Hotel Lighting Design - More Than Meets the Eye

By Ray Chung Director of Design, The Johnson Studio at Cooper Carry | April 29, 2018

Co-authored by Anita Summers, Associate Principal, The Johnson Studio at Cooper Carry

When lighting is done right, it is the last thing you notice. When done wrong, it is the first thing everybody complains about! Good lighting design supports the concept of the hotel, from the front door, through the public spaces and into the guestrooms. Whether it is soft, dramatic or high-tech, lighting should be used to enhance the architecture and interiors, to create a singular feeling that fits your hotel's identity.

Lighting design is not just expensive decorative fixtures-it is about putting light in the right place, to highlight a beautiful texture, for example, or to call attention to a design feature. Now, new technologies provide greater control over light levels and colors, allowing us to create warmth and comfort while maintaining efficiency and sustainability. This is especially valuable in hotels, where flexible spaces overlap and have to accommodate guests' changing needs across the day. In the end, good lighting design helps create a safe, comfortable environment that invites guests to stay longer simply because it feels good.

Changes in LED Technology

One of the most exciting technologies at the moment is in the field of Light Emitting Diodes (LEDs). Known for their efficiency and longevity, LEDs play a major role in lighting design. Most hotels, in fact, require that they be used over incandescent and fluorescent lighting due to their exceptional value. For the same amount of light (or brightness) an LED lamp can use as little as 1/10th the amount of energy as an incandescent and last 50 times as long before burning out. Even compared to compact fluorescents (CFLs), LEDs use half as much energy and last 3 to 7 times as long. Multiply this savings over every light fixture in a property, and it is clear why they are not just preferred but mandatory.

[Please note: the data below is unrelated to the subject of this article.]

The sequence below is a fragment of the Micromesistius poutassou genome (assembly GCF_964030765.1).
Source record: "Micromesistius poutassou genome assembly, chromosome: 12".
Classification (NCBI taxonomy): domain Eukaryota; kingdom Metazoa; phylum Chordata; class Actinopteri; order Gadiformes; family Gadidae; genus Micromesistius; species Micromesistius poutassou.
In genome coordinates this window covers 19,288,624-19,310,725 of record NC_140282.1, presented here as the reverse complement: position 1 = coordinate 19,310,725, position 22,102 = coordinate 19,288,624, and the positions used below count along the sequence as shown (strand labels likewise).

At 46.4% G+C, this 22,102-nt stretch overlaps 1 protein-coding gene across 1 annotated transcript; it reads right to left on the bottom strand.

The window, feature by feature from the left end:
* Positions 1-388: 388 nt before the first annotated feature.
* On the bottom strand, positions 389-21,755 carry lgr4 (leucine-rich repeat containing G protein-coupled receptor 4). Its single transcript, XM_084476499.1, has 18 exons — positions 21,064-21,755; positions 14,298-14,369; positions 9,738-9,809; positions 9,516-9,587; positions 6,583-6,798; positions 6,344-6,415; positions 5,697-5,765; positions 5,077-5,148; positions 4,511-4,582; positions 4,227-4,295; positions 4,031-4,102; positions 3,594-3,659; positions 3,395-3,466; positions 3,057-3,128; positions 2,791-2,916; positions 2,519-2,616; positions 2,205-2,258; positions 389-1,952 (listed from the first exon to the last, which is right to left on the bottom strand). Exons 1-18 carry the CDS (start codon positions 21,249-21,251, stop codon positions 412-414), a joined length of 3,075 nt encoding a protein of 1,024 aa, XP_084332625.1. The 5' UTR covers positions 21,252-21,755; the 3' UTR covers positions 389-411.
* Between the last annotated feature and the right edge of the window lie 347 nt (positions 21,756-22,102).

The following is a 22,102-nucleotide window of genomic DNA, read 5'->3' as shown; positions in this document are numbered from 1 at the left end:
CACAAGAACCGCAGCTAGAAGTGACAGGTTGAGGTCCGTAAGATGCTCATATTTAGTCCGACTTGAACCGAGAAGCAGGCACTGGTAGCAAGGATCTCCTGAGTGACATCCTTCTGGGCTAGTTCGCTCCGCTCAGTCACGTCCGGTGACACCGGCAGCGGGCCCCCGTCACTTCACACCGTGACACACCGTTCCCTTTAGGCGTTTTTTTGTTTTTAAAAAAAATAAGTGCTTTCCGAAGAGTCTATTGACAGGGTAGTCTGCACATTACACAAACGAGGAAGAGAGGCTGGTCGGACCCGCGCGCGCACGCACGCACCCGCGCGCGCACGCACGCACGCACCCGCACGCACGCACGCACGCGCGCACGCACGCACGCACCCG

However, until recently, LED bulbs offered only a cool, bluish light that flickered when dimmed. These drawbacks, of course, posed a challenge when trying to implement a lighting design that seamlessly transitioned from day to night, as we are wired to prefer lighting that mimics the sun. In the mornings, when the sun is high in the sky, we seek bright and cool (less yellow) light; as the sun sets, we naturally want to see a dimmer, warmer light (more yellow and orange). For over 100 years, incandescent bulbs replicated this effect, naturally becoming warmer as they dimmed. But LEDs, even without the flickering problem, do not change color as they dim, resulting in a cold light that can make the world look gray and two-dimensional.

Polaris, the iconic, rotating restaurant on the top of the Hyatt Regency in downtown Atlanta
Merchant and Trade, the bar on the roof of the new Kimpton Hotel in Charlotte
Rattlesnake Bar at Fearing's Restaurant, Dallas
Choose a Social Network!

The social network you are looking for is not available.


Hotel Newswire Headlines Feed  

Michael DiLeva
Marky Moore
Pamela Barnhill
Darrell Schuurman
Naseem Javed
Matthew Rosenberger
Steven Ferry
Michael Koethner
Mike Kistner
Alan Villaverde
Coming up in April 2019...

Guest Service: A Culture of YES

In a recent global consumers report, 97% of the participants said that customer service is a major factor in their loyalty to a brand, and 76% said they view customer service as the true test of how much a company values them. And since there is no industry more reliant on customer satisfaction than the hotel industry, managers must be unrelenting in their determination to hire, train and empower the very best people, and to create a culture of exceptional customer service within their organization. Of course, this begins with hiring the right people. There are people who are naturally service-oriented; people who are warm, empathetic, enthusiastic, pleasant, thoughtful and optimistic; people who take pride in their ability to solve problems for the hotel guests they are serving. Then, those same employees must be empowered to solve problems using their own judgment, without having to track down a manager to do it. This is how seamless problem solving and conflict resolution are achieved in guest service. This willingness to empower employees is part of creating a Culture of Yes within an organization.  The goal is to create an environment in which everyone is striving to say “Yes”, rather than figuring out ways to say, “No”. It is essential that this attitude be instilled in all frontline, customer-facing, employees. Finally, in order to ensure that the hotel can generate a consistent level of performance across a wide variety of situations, management must also put in place well-defined systems and standards, and then educate their employees about them. Every employee must be aware of and responsible for every standard that applies in their department. The April issue of the Hotel Business Review will document what some leading hotels are doing to cultivate and manage guest satisfaction in their operations.